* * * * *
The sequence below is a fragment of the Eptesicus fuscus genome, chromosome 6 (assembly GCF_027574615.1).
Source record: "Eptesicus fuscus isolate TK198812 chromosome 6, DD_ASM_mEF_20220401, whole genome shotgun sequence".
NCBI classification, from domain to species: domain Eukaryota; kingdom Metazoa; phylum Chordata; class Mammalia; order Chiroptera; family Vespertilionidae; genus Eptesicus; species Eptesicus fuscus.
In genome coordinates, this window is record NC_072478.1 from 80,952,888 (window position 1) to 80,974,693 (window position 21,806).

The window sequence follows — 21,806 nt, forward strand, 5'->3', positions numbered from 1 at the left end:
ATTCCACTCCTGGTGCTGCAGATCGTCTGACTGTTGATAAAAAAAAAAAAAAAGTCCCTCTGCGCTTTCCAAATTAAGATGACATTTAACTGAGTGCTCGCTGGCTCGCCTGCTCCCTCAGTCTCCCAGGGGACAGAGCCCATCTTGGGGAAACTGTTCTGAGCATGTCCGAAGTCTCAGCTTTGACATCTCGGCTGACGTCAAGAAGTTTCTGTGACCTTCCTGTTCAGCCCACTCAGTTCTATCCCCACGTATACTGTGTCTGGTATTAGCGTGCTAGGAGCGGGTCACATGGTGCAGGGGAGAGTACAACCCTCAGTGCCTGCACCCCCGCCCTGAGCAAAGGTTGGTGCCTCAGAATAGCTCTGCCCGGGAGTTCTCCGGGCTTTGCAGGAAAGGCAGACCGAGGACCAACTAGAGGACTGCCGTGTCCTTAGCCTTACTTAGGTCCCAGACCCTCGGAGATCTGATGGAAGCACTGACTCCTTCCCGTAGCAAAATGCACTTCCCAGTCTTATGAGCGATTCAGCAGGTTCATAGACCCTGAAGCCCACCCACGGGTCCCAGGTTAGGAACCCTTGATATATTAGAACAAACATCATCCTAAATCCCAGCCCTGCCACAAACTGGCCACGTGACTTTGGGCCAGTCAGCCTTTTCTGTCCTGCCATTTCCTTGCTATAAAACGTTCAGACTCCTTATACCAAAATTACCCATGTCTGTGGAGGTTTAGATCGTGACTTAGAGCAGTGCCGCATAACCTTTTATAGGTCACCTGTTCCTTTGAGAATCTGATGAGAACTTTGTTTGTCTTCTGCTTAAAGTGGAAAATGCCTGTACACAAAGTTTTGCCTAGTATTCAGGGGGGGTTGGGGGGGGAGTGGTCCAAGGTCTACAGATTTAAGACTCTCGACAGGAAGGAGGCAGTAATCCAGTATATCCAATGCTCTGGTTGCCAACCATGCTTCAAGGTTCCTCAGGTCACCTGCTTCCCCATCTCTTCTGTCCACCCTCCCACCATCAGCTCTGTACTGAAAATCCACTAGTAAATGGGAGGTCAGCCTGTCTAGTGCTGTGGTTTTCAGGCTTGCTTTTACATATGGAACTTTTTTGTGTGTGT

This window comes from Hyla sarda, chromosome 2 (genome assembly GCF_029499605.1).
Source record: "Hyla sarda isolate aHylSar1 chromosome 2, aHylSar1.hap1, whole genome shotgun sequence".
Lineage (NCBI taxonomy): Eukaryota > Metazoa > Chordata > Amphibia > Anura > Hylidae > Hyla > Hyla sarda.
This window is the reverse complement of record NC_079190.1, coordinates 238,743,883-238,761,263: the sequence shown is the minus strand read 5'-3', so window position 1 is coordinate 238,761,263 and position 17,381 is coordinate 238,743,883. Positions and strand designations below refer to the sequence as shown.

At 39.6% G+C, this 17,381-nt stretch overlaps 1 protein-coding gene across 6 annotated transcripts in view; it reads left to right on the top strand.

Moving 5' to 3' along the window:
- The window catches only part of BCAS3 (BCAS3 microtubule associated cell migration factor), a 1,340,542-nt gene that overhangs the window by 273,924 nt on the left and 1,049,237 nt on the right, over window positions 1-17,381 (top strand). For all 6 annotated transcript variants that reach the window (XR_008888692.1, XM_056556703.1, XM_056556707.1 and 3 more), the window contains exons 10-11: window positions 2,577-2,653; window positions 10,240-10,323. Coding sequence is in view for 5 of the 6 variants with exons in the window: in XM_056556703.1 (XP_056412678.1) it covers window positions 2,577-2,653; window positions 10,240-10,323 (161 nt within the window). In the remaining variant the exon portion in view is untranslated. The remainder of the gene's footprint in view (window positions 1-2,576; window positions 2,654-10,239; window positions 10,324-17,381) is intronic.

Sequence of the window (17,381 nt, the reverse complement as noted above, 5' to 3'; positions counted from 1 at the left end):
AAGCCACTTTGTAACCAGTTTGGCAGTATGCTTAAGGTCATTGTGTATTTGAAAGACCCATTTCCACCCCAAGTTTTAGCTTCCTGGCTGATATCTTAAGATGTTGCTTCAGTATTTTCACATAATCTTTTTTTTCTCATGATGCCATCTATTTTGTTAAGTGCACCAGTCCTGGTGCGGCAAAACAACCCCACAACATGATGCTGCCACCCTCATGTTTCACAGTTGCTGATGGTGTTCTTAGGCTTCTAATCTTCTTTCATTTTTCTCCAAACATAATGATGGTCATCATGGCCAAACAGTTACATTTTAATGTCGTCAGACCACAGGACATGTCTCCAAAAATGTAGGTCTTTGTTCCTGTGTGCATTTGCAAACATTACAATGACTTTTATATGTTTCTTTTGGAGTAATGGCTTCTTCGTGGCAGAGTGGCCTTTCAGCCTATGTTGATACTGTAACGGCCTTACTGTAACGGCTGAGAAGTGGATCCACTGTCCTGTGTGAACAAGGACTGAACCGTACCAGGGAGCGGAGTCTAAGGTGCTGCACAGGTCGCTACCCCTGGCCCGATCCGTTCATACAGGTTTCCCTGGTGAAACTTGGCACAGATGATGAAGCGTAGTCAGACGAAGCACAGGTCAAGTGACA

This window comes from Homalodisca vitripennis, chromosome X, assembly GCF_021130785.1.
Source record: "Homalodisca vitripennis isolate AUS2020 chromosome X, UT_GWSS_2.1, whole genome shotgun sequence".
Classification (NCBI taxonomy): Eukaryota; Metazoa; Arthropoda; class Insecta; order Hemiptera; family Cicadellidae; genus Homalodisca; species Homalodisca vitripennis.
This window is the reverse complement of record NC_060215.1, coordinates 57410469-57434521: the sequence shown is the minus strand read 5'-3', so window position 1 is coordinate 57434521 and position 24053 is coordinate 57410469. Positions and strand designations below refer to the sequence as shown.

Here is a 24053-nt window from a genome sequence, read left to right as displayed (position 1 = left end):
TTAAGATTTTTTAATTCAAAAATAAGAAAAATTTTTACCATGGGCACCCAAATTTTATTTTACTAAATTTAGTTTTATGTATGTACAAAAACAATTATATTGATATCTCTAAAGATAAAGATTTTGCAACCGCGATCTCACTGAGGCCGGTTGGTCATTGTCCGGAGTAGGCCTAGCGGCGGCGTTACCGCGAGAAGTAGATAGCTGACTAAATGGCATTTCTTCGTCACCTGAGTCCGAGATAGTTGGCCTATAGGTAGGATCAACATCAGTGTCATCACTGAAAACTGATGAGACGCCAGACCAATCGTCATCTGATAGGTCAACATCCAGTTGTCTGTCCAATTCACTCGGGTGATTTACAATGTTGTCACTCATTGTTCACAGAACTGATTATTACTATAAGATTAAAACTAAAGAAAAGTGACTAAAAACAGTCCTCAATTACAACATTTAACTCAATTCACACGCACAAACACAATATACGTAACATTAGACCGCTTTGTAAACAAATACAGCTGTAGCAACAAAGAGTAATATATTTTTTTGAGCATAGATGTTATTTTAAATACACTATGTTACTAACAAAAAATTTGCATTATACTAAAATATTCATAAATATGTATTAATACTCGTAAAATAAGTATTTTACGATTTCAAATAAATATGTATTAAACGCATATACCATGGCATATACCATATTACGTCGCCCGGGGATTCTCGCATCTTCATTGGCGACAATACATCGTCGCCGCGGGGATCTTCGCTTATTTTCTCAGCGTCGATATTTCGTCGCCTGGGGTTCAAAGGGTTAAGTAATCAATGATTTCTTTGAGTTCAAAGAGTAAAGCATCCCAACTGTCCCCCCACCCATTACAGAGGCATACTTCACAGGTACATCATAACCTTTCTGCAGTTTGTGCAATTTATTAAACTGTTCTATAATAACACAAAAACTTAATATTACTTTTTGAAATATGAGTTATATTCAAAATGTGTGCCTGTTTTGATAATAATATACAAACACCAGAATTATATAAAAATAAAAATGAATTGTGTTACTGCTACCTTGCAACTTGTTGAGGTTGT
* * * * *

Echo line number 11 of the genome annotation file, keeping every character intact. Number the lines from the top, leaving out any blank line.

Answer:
At 39.6% G+C, this 17,381-nt stretch overlaps 1 protein-coding gene across 6 annotated transcripts in view; it reads left to right on the top strand.